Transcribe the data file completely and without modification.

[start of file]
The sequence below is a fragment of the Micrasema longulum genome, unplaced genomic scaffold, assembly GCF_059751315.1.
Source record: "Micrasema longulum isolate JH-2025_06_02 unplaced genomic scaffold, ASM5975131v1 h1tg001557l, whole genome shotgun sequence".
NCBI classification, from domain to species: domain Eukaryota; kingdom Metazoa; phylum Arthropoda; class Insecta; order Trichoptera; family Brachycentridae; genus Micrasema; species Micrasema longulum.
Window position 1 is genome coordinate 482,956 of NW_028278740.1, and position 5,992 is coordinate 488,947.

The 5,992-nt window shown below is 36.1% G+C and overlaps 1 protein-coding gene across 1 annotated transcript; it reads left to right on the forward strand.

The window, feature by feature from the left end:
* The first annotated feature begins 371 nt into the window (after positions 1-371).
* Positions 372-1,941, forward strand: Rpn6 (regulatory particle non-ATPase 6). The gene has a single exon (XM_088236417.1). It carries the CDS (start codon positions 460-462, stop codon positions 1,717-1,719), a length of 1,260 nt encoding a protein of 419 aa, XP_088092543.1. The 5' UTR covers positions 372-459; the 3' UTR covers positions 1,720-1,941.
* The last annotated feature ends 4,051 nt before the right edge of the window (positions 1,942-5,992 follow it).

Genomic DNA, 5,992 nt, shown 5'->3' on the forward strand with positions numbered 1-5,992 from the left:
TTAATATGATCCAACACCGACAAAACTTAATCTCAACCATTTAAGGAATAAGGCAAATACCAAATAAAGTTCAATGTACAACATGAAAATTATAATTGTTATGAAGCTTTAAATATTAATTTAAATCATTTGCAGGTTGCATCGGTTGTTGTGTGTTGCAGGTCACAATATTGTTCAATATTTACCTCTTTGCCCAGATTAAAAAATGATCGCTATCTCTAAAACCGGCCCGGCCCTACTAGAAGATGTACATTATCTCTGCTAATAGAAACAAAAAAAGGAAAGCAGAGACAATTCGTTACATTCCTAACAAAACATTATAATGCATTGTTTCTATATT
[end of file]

The sequence below is a fragment of the Micrasema longulum genome, unplaced genomic scaffold, assembly GCF_059751315.1.
Source record: "Micrasema longulum isolate JH-2025_06_02 unplaced genomic scaffold, ASM5975131v1 h1tg001557l, whole genome shotgun sequence".
NCBI classification, from domain to species: domain Eukaryota; kingdom Metazoa; phylum Arthropoda; class Insecta; order Trichoptera; family Brachycentridae; genus Micrasema; species Micrasema longulum.
Window position 1 is genome coordinate 482,956 of NW_028278740.1, and position 5,992 is coordinate 488,947.

The 5,992-nt window shown below is 36.1% G+C and overlaps 1 protein-coding gene across 1 annotated transcript; it reads left to right on the forward strand.

The window, feature by feature from the left end:
* The first annotated feature begins 371 nt into the window (after positions 1-371).
* Positions 372-1,941, forward strand: Rpn6 (regulatory particle non-ATPase 6). The gene has a single exon (XM_088236417.1). It carries the CDS (start codon positions 460-462, stop codon positions 1,717-1,719), a length of 1,260 nt encoding a protein of 419 aa, XP_088092543.1. The 5' UTR covers positions 372-459; the 3' UTR covers positions 1,720-1,941.
* The last annotated feature ends 4,051 nt before the right edge of the window (positions 1,942-5,992 follow it).

Genomic DNA, 5,992 nt, shown 5'->3' on the forward strand with positions numbered 1-5,992 from the left:
TTAATATGATCCAACACCGACAAAACTTAATCTCAACCATTTAAGGAATAAGGCAAATACCAAATAAAGTTCAATGTACAACATGAAAATTATAATTGTTATGAAGCTTTAAATATTAATTTAAATCATTTGCAGGTTGCATCGGTTGTTGTGTGTTGCAGGTCACAATATTGTTCAATATTTACCTCTTTGCCCAGATTAAAAAATGATCGCTATCTCTAAAACCGGCCCGGCCCTACTAGAAGATGTACATTATCTCTGCTAATAGAAACAAAAAAAGGAAAGCAGAGACAATTCGTTACATTCCTAACAAAACATTATAATGCATTGTTTCTATATT